This course is intended for seniors interested in pursuing their own artmaking practice, both more deeply and for a prolonged period of time. Students will maintain their own studio spaces and will be expected to work independently and creatively and to challenge themselves and their peers to explore new ways of thinking and making. The course will incorporate prompts that encourage students to make art across disciplines; it will culminate in a solo gallery exhibition during the spring semester, accompanied by a printed book that documents the exhibition. We will have regular critiques with visiting artists and our faculty, discuss readings and myriad artists, take trips to galleries and artist’s studios, and will participate in the Visual Arts Lecture Series. Your artmaking practice will be supplemented with other aspects of presenting your work—writing an artist statement, interviewing artists, and documenting your art, along with a range of professional-practices workshops. This is an immersive studio course meant for disciplined art students interested in making work in an interdisciplinary environment.

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Visual and Studio Arts Fundamentals: Materials and Play

Open, Seminar—Fall and Spring | 1 credit

This course serves as an introduction to the fundamental elements, processes, and techniques of the visual arts. It will center on prompts based in foundational areas across the visual arts: drawing, painting, printmaking, sculpture, sound art, collage, and related mixed-media processes. We’ll discuss these mediums through image presentations, videos, and gallery/museum visits. Students will then make art in those areas, experimenting with new materials, processes, and ideas. Materials will be provided, and you’ll be encouraged to discover through play. Emphasis will focus on developing your creative imagination and building visual literacy. This class culminates in an end-of-semester exhibition.

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Art From Code

Open, Seminar—Fall | 5 credits

A “live-coding,” practice-based introduction to visual-arts programming—including color, shape, transformations, and motion—this course is designed for artists with little or no prior programming experience. We’ll meet twice weekly to code together live, working on short, in-class exercises within a larger analysis of the social, cultural, and historical nature of programming cultures. All students will be required to keep a sketchbook and participate in installation. Artists include Reas, Davis, Riley, MacDonald, and others. The class is taught using Processing software.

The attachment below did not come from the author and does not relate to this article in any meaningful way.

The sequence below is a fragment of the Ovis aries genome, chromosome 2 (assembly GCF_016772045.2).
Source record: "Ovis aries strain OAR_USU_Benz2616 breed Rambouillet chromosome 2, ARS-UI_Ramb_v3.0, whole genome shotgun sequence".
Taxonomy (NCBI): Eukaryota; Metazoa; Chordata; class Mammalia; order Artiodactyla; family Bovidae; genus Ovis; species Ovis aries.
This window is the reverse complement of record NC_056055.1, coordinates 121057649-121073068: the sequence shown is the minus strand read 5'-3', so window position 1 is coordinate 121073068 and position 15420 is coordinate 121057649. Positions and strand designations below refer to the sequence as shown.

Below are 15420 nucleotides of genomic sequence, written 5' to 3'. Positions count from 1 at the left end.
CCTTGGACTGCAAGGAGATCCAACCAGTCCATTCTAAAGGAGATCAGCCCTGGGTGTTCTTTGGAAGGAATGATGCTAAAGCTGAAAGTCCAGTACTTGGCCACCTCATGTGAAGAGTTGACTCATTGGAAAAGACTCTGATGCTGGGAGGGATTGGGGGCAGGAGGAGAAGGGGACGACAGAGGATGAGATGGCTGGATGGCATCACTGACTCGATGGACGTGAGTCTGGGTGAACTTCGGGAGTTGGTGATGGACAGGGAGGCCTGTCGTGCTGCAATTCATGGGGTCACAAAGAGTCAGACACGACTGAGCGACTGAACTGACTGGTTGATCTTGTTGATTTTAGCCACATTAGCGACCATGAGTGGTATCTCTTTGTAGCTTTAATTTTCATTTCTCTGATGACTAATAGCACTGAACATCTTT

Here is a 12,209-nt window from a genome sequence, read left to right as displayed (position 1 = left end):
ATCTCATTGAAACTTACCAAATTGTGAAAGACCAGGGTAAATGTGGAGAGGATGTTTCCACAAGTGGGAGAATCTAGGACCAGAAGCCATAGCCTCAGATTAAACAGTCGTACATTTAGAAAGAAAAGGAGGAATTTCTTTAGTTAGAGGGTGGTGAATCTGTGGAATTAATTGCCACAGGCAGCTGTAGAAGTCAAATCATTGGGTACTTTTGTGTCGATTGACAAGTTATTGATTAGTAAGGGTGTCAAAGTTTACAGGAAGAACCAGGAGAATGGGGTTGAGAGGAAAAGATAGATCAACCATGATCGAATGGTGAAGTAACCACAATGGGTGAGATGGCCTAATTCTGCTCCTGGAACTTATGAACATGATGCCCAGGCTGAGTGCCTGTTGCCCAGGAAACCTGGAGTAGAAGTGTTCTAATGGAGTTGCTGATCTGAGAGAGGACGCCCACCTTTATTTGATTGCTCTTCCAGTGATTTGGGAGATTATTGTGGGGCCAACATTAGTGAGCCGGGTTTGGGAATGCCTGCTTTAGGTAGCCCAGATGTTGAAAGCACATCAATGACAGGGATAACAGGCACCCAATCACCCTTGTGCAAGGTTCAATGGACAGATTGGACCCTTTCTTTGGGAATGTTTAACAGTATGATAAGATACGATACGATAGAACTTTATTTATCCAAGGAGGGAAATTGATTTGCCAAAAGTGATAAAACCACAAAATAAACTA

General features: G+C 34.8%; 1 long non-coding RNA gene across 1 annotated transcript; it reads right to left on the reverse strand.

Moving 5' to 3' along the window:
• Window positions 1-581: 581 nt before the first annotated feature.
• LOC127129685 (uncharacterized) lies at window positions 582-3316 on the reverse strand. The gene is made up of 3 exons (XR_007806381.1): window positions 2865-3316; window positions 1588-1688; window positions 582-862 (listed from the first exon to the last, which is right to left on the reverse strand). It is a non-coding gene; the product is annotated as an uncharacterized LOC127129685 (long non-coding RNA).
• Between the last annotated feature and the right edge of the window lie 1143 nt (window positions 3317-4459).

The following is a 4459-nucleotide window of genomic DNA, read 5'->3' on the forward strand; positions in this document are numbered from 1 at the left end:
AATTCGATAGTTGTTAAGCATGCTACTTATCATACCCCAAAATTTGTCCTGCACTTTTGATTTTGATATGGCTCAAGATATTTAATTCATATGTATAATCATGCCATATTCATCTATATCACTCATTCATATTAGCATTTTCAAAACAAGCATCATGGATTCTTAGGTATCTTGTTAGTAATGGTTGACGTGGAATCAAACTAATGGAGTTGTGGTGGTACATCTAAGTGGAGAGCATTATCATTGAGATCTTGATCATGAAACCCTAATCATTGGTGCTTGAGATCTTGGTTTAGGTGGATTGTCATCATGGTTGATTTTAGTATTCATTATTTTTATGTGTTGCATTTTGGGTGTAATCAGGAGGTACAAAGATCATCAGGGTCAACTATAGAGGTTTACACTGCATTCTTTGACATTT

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New Genres: Abstract Video

Open, Seminar—Fall | 5 credits

Although amateurs often confuse the two terms, abstract video is a new art form that is very different from the experimental film movement of the 1970s and ’80s. Often drawing from the digital worlds of games, signal processing, 3D modeling, and computational media, abstract video has become an important new aspect of art installation, site-specific sculpture, and gallery presentations. This small-project class is an introduction to the use of video as a material for the visual artists. Using open-source software and digital techniques, students will create several small works of video abstraction intended for gallery installation, ambient surrounds, and new-media screens. Artists studied include Refik Anendol, Light Surgeons, Ryoji Ikeda, and others.

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New Genres: Drawing Machines

Open, Seminar—Spring | 5 credits

In 2016, So Kanno and Takahiro Yamaguchi used skateboards and pendulums to create “The Senseless Drawing Bot,” a self-propelling device that sprays abstract lines on walls. Meanwhile, François Xavier Saint Georges used power tools to create “The Roto,” a small, circular machine that prints orbital graphite patterns on flat surfaces. In 2011, Eske Rex, a designer in Copenhagen, built two nine-foot towers to stage a double harmonograph for Milan Design Week. Joseph Griffiths uses exercise bikes. Alex Kiessling uses robot arms. Olafur Eliasson simply vibrates balls, covered in ink, across paper. For centuries, artists have been obsessed with machines that make pictures; today, their ongoing experiments with mechanics, scanners, plotters, and bizarro contraptions have become a core aspect of the studio’s relationship to technology. Part art studio, part history, and part mad-scientist lab with a bit of eBay salvage thrown in, this class is devoted to the exploration of drawing machines and the intent of turning ordinary objects into marvelous machines—goofy gadgets that know how to draw, hopefully, in a way all their own.